Long Term Losing & Little Public Appeal
The empty seats at Minnesota Timberwolves home games are reflective of the interest of gamblers at the Sbg sportsbook as the Wolves have been one of the least appealing teams on the board in recent years except for those handicappers looking for a weak team to oppose.
Last year Minnesota was 15-67 straight up and 37-44-1 against the spread. The year before that the Wolves went 24-58 straight up and 37-43-2 against the spread. In 2007-08 Minnesota was 22-60 straight up and 39-42-1 against the board. In 2006-07 the Wolves wallowed around with a NBA betting mark of 32-50 straight up and 33-47-2 versus the odds. In 2005-06 Minnesota was 33-49 straight up and 37-44-1 against the spread. Even in their last winning season of 2004-05 in which they went 44-38 straight up the Wolves went 32-49-1 with the line. This long term record of gushing red ink is burned into the hard drive of all pro basketball handicappers.
Is Relief in Sight?
As a team that is a mere afterthought in the minds of Minnesota area sports fans the Wolves have correctly realized that they needed a makeover on their roster. Head coach Kurt Rambis has been candid about the need for the Wolves to remake their lineup and image in the community after the train wreck of the Kevin McHale regime. Last year the Wolves cleaned house and Rambis considers 2010-11 the first year of the new era.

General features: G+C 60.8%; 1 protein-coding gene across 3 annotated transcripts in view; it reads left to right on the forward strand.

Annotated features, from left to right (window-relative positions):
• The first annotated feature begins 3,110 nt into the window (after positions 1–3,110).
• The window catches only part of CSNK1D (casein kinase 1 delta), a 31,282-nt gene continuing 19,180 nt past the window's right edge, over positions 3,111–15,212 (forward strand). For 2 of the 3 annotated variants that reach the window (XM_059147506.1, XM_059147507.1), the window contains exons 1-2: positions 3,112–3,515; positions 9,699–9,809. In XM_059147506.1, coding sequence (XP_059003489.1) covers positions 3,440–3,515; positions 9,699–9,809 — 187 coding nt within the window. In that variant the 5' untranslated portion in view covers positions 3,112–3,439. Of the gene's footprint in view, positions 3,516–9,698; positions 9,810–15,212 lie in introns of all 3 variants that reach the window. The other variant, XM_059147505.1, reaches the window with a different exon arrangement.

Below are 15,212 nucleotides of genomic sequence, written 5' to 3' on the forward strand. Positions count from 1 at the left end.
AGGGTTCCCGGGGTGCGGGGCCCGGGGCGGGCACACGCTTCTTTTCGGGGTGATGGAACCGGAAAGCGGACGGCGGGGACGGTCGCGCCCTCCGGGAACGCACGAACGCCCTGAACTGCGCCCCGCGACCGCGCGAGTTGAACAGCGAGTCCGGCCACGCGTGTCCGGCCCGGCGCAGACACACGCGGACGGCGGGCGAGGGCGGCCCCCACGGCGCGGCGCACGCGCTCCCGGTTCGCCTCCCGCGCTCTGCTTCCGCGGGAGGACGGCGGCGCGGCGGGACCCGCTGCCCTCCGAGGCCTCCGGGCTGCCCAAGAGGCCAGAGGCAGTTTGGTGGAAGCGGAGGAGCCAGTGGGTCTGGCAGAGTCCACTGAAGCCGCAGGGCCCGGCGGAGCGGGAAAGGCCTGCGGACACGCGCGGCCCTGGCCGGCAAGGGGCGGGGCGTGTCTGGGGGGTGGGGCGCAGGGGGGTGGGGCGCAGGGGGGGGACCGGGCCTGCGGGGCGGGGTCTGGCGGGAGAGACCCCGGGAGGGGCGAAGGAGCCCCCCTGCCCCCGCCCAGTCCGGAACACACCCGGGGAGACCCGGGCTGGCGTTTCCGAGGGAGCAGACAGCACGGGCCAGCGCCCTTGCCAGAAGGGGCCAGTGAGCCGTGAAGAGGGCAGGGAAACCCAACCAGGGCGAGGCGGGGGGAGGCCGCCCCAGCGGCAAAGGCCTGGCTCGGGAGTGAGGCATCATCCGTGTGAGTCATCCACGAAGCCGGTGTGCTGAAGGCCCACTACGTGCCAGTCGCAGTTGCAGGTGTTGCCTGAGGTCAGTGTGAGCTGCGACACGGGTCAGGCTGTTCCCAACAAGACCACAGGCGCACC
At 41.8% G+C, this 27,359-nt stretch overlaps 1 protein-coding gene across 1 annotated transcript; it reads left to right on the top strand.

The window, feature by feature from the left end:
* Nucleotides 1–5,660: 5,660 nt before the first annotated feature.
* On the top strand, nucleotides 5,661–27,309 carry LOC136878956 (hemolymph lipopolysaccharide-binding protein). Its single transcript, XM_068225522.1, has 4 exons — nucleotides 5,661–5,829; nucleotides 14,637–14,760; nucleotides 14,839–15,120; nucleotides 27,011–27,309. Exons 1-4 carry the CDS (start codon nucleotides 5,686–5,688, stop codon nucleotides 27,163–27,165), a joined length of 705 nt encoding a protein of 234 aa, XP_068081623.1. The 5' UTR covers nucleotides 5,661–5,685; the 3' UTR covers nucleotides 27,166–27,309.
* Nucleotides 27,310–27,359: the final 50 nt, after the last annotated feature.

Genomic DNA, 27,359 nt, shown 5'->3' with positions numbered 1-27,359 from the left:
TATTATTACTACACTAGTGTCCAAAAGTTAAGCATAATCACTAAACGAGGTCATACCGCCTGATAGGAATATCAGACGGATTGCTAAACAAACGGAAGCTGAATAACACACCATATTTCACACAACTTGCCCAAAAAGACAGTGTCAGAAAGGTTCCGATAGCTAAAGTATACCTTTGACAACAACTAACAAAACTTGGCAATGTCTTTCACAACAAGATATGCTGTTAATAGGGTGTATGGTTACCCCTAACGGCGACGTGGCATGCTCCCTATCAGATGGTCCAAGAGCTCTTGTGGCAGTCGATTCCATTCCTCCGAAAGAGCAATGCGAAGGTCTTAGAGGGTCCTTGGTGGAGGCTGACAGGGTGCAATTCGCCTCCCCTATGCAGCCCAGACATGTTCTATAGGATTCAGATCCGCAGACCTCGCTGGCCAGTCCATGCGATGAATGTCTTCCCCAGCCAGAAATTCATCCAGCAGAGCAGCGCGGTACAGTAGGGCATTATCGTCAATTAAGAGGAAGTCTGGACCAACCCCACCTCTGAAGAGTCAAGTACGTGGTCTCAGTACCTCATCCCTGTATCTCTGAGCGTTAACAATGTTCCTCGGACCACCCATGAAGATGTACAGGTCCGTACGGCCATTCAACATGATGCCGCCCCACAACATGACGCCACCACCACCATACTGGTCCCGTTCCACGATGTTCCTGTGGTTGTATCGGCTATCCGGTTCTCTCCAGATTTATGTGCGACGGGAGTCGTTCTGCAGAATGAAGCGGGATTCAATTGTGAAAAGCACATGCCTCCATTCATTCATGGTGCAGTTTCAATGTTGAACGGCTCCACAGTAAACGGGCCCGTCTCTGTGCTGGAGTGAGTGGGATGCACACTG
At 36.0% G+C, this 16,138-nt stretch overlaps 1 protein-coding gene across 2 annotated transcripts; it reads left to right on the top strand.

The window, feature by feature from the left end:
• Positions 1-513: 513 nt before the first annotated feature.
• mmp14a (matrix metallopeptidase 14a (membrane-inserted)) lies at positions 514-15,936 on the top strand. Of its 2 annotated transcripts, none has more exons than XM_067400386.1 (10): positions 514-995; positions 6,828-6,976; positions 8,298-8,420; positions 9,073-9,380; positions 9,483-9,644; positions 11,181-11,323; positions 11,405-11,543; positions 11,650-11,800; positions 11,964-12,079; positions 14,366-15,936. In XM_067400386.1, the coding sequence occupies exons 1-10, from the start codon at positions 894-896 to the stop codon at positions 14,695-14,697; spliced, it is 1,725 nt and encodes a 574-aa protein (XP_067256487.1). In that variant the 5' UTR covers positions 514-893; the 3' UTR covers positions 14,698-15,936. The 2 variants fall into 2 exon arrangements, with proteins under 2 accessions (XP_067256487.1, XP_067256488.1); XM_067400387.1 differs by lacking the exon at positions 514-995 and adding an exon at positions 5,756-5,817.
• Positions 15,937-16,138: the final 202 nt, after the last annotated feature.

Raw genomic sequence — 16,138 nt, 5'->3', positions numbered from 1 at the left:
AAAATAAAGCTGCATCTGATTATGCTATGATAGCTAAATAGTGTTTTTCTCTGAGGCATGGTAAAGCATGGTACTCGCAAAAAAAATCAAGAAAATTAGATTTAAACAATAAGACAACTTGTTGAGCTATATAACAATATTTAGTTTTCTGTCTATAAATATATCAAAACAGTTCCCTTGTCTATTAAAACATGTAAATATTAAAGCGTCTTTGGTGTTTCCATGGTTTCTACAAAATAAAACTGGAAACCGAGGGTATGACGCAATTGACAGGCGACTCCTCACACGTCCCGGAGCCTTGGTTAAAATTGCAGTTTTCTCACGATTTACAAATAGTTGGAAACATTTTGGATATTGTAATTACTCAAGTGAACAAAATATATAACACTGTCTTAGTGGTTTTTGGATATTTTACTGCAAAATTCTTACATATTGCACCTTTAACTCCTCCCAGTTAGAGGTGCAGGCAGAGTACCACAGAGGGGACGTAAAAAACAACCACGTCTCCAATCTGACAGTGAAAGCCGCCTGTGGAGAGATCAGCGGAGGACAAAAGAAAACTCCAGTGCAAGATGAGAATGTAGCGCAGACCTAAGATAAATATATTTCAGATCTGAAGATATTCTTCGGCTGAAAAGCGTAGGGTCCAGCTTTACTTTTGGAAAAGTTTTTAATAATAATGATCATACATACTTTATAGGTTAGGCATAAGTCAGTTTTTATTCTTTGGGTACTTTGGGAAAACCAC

Minnesota has cause for optimism as they head to training camp as they may prove to be a decent board value with bargain hunting handicappers looking for extra NBA betting online points against more respected commodities.
Darko Milicic was signed to a $16 million deal and Michael Beasley was acquired from Miami to fill the power forward position. Point guard Johnny Flynn had an up and down rookie season last year but should be improved for 2010-11.
Kevin McHale would have to rate as the NBA betting equivalent of the NFL’s Matt Millen as the worst general manager in recent memory and the Wolves will need time to clean up the nuclear waste site that is his legacy.